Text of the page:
I recently got a message from a reader who recently became a father, curious about how best to integrate Magic, family and work all into one crowded lifestyle. It’s something I have been doing for over 5 years now, and I would have sworn I had written something on being a MTG dad, but I didn’t, so now I will.
A Planeswalk in the Park:
So, you’re about to become a father (or mother) and you are also a diehard Magic fan, Congratulations! Being a parent is one of the most rewarding things I have ever done, and it can be for you too, you just have to become a master of time management.
Things WILL be different, before adulthood, I was drafting on Mondays, playing Warhammer Fantasy on Tuesday nights, Drafting Wednesdays, and playing casual on Friday nights. Once I had a job and a normal adult life, I cut back to once a week every Friday Night. Fear not, children are awesome and cute little combinations of you and your S/O. Babies take up a large portion of time, but Gaming/Magic can still have a significant place in your life. Here are the stages of being a Magic player with a child, and what to expect.
0-3 Months (BABY!):
When your baby is brand new, they will become the entirety of your universe for a good couple of months. Babies need to eat a lot, and so you likely will have to take a break from Magic for a month or so. I played very little immediately after the birth of my kids (each one) and with good reason! It was such an exciting time getting to meet the little one I had just helped create, and they were so awesome!
3-12 Months (Family/MTG [card]Balance[/card]):
This is where things get better (for sleep and MTG). Baby will not be sleeping all night yet, but will only get up 2-3 times at night. After this point, every other Friday night I played Magic, and on the opposite weeks I stayed at home and hung out with the family. One thing that is extremely important is not to neglect your wife/GF or baby. If you both work (or even just one of you does) it’s likely that you won’t see much of each other on weekends, so be sure to set aside some weekend time for the loves of your life! The most important lesson I have taken away from gaming with kids is to not let your family feel like Magic/games are more important than them. At this stage, It’s a great idea to invest in a table that is bar-height for preparing decks and storing cards on. Baby will be pulling-up and/or walking soon so be sure your [card]Library of Alexandria[/card] is FAR out of reach.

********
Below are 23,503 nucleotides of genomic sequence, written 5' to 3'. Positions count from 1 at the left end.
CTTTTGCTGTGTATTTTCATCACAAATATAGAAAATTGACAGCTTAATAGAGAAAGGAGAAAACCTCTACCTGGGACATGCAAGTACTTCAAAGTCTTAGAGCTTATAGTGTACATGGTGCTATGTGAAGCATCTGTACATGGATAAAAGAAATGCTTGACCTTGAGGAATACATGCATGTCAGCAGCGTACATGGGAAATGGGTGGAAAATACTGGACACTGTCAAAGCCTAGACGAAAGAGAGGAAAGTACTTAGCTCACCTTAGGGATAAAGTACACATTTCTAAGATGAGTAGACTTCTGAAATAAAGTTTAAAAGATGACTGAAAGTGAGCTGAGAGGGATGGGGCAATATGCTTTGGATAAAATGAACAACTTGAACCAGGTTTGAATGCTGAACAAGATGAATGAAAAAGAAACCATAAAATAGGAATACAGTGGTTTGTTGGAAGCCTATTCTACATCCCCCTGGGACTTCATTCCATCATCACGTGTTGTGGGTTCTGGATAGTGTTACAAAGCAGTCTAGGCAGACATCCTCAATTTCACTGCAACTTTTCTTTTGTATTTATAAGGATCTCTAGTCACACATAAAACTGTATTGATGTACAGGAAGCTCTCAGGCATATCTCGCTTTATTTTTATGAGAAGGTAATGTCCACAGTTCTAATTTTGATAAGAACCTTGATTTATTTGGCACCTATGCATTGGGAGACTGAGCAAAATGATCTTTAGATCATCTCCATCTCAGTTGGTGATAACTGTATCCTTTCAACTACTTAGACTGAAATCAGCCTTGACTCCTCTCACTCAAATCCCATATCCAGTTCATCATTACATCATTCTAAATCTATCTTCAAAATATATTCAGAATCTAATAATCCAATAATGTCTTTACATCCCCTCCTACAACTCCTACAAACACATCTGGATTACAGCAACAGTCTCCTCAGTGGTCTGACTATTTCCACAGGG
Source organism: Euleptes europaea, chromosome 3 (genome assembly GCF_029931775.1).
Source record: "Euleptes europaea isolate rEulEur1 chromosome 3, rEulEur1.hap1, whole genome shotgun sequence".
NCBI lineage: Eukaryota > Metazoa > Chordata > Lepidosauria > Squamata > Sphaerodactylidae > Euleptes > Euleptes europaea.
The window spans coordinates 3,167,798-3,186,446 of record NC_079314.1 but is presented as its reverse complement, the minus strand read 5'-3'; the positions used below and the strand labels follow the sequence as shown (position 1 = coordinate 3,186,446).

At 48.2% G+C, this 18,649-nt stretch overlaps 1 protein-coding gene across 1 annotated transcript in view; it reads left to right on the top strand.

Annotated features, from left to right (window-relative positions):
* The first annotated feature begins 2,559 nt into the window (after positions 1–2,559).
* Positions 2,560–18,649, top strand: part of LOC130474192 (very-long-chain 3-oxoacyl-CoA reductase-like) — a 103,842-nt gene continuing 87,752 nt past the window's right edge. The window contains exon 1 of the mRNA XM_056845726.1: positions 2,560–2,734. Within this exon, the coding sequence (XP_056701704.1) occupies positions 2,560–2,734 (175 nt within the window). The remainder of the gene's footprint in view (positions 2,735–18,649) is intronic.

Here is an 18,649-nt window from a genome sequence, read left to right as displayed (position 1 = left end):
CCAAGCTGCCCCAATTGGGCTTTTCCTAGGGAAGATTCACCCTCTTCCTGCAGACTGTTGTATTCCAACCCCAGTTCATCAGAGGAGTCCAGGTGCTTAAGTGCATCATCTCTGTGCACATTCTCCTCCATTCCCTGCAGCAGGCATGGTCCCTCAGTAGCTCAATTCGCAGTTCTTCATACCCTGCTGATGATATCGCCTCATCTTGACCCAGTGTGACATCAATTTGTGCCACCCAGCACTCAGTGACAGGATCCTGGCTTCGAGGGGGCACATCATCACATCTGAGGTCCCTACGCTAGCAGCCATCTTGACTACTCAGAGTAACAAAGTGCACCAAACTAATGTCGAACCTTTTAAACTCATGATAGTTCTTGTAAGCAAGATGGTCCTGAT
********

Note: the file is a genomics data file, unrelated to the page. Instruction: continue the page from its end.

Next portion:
12-24 Months (the [card]Curiosity[/card] Years):
This is when you have to be the most worried for your cards. Your child WILL notice how much daddy (or mommy) LOOOVES those pretty colored cards, and wants to be a part of it too. You can use the aforementioned table of bar-height for part of this stage, but soon little one will begin to climb things…like your chair…and pull your Black Commons and Uncommons box down onto the floor…and ripping off one side, completely ruining your organization system. (Not that that exact thing happened to me or anything). This is when you probably need to move the table in to an “off-limits” room. It’s always good to have a space for adult-stuff to be. Kids will try (and likely succeed) to touch EVERYTHING they can see. Kids have an infinite amount of time and energy and love to explore. Cards will suffer from this.
3+ Years (Someone to Teach):
This is the best part, kids around this age will want to start playing games with you, and can probably grasp some of the fundamental ideas of Magic. I started playing with my daughter with a deck of all vanilla creatures and land around 3 years, and she loved it. We play all sorts of other games too, but Magic and Dragon Strike (D&D intro board game from the early 90’s) are some of her favorites. I can’t wait until my little gamer girl starts DM-ing and building her own decks! It makes me a little teary-eyed just thinking about it.
The moral of the story is, having kids and playing Magic (any hobby game) isn’t mutually exclusive. They, in fact, mesh quite well together in certain phases. The important things to remember are: Family First, Balance the things you love in the free time you have, let kids be curious (but not TOO curious), and let them in on the hobby ASAP! Follow these easy steps and it will be a breeze!
That’s all I have for now, so until next time…
Use YOUR shoes as counters!